author is unsure of the accuracy of the statement that follows and is unwilling to

present it as the absolute truth [emphasis added]” (“Business Writing” 70).

Following this definition the authors list some of the most wishy-washy terms and

avoidance techniques ever contrived. They mention everything from ‘I guess…” to

“maybe”, “might” and the political avoidance rhetoric “as I recall” (“Business

Writing” 70). I strive to keep my writing free of this peculiar brand of deception. I

may “write” wrongs, but I surely won’t “maybe or might” a right.

By necessity, a career in professional writing will include business writing.

From query letters to personal statements and synposii, a contracted writer will

need to develop and maintain a presence within the context of the business side of

writing. Contemporary lectures and fitting discussion I have observed in the study
of editing have helped me consider the professional manner essential to interacting

with editors and publishing contacts throughout the future. By working as a student

with others on their presented pieces and articles, I have exposed myself to

numerous examples of courteous, direct speech and helpful team-oriented

criticism. There is no real place for a derogatory voice on a team focused to copy,

proof and publish a document or manuscript.

I was not surprised to read of the importance of self-editing as critical to

optimizing the success of a proposal. Blake and Bly advise using plain, simple

language and remaining concise (“Business Writing” 57). This struck a familiar

chord from both my studies in the field of editing and many other readings I have

done. They recommend “… [edit] carefully…err on the side of being too

informal…” artfully concluding, “no one has ever complained that a simply written

letter or report was too easy to read (“Business Writing” 59). For my own

development I found a wealth of excellent advice from these seasoned editors. As

the quasi-formal voice in my own writing has been shown to lose my audience, I

need to pay particular notice to this advice on diction: “…writers sometimes prefer

big, important-sounding words to shorter, plainer words…sentences get long and

words balloon in size, the mind of even the most patient and intelligent reader

begins to wander” (“Technical Writing” 77). I realize using obscure forms and

oversized words serves the active reader many opportunities to slide down a
tangent, from which they may never return. Though expression through a rich and

competent vocabulary is acceptable, I appreciate their counsel to use short, simple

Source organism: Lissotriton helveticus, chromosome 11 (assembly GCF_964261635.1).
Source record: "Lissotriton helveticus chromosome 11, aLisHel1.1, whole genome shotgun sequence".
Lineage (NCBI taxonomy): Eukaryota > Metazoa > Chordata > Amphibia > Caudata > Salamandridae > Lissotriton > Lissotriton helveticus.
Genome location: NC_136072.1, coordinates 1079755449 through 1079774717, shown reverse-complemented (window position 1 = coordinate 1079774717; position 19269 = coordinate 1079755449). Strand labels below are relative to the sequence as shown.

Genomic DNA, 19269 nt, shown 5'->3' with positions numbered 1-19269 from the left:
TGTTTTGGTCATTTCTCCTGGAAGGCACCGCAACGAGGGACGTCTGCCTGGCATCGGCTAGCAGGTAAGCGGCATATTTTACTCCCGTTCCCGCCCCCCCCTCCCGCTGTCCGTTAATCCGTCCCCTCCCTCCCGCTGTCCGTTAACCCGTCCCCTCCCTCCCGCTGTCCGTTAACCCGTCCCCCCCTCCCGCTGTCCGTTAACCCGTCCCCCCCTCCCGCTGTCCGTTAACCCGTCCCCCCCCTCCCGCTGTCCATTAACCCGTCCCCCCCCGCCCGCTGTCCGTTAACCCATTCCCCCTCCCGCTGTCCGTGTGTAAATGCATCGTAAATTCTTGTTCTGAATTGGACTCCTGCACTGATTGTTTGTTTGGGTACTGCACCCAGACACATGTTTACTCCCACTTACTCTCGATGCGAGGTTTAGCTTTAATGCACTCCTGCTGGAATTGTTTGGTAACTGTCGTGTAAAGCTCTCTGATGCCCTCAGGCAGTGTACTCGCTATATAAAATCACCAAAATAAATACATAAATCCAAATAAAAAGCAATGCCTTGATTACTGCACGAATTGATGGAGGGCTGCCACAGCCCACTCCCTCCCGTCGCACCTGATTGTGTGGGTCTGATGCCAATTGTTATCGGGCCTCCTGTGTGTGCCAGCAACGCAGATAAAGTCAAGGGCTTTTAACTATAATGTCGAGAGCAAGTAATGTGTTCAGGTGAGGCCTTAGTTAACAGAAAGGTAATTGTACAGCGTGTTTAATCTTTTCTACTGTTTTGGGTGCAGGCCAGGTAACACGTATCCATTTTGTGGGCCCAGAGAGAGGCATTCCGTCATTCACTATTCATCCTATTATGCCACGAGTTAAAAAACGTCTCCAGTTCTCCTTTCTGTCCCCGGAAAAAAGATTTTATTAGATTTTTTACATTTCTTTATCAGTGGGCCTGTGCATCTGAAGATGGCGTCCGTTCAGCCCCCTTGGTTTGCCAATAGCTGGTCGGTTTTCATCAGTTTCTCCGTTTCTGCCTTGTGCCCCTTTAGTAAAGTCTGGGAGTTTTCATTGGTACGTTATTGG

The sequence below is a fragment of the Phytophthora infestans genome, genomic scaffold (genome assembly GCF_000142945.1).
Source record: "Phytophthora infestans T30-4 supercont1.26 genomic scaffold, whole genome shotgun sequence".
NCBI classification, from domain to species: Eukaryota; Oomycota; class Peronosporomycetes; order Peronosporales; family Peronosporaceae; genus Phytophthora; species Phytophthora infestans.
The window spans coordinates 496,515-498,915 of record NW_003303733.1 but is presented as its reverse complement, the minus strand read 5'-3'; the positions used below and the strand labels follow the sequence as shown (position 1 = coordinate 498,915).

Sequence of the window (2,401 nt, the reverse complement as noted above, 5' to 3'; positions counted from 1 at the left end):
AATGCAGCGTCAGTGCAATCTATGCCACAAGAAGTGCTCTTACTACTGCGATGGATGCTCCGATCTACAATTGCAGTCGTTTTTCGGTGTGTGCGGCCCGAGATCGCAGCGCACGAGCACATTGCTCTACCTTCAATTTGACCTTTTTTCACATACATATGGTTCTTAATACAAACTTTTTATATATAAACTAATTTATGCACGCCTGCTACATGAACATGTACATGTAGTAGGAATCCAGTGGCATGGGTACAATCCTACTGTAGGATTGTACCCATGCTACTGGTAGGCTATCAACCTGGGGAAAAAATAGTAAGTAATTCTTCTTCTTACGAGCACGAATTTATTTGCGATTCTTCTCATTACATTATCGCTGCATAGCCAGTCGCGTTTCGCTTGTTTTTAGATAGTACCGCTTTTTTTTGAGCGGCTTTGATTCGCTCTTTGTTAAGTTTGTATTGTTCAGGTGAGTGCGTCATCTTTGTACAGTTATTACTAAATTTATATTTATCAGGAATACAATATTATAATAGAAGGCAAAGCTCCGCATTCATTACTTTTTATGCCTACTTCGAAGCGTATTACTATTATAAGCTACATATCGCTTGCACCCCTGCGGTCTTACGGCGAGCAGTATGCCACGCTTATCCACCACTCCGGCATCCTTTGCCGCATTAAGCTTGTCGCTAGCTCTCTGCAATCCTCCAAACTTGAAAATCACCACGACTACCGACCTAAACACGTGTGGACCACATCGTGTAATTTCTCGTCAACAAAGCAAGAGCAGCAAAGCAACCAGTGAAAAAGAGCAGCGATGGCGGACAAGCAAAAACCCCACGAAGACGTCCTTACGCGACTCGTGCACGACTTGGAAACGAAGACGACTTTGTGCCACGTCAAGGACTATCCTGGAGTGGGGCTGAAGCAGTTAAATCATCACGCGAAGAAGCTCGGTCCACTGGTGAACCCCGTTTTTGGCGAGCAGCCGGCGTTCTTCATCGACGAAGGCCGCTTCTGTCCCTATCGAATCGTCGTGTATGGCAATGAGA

diction, and to save the boundless waves of grandiloquence for very occasional

emphasis.

Among the plentiful offerings on writing, editing and even niche vocations like

fact-checking and proofreading there abides one overriding theme: Stay Positive.

The writer, perhaps more than in any other profession, is sensitive to mood.

Writing is influenced by what emotions are surfacing, have surfaced or are

scheduled to rise, shortly—and these show in the contour and tone of the writing.

In Time to Write, Kelly Stone identifies laboriously what every writer knows

intuitively. She surmises that writing is what [writers] wish to do most, and often

prioritize the least (6). This tendency to deny pleasure has kept many fine novels

on the dusty back chambers of peoples’ minds—and off the bookshelves. A nature

such as this cannot be simply ferreted out of written work, by even the most

attentive copyeditor.

5. Conclusion

I am now surrounded by a whole new section in my personal library, the titles

stand behind me like winning coaches to a football team. Editors who have gone to

profound lengths to inspire, coerce, beat and drag good writing out of their writers
have said their piece. They have written reams, “blogged” their experiences and

helped to publish style-guides and writers-guides that can be said to be infallible—

because they themselves sit behind the desks at which the buck must stop. I have

heard their plea, and lean with eagerness into the remainder of this learning

process; expecting to inspire outbursts of hearty laughter along with tufts of self-

pruned hair in equal measure, as I am led to bend, stiffen and occasionally crack

the shell of the amateur writer which currently has me bound.

Works Cited

Blake, Gary, and Robert W. Bly. The Elements of Business Writing: A Guide to
Writing Clear, Concise Letters, Memos, Reports, Proposals, and Other
Business Documents. 1st ed. New York: Longman, 1992. Print.

Blake, Gary, and Robert W. Bly. The Elements of Technical Writing: The
Essential Guide to Writing Clear, Concise Proposals, Reports, Manuals,
Letters, Memos, and Other Documents in Every Technical Field. New York:
MacMillan, 1993. Print.

Einsohn, Amy. The Copyeditor’s Handbook: A Guide for Book Publishing and
Corporate Communications. 2nd ed. Berkeley: University of California Press,
2006. Print.

Provost, Gary. 100 Ways to Improve Your Writing. New York: Mentor, 1985.
Print.

Rabiner, Susan, and Alfred Fortunato. Thinking Like Your Editor: How to Write
Great Serious Nonfiction--and Get It Published. New York: Norton, 2002.
Print.

Saller, Carol F. The Subversive Copy Editor. Chicago: University of Chicago


Press, 2009. Print.
Sharp, Leslie T., and Irene Gunther. Editing Fact and Fiction: A Concise Guide to
Book Editing. Cambridge: Cambridge University Press, 1994. Print.

Sims, Norman, ed. Literary Journalism in the Twentieth Century. Evanston:


Northwest University Press, 2008. Print.

Stone, Kelly L. Time to Write. Avon: Adams Media, 2008. Print.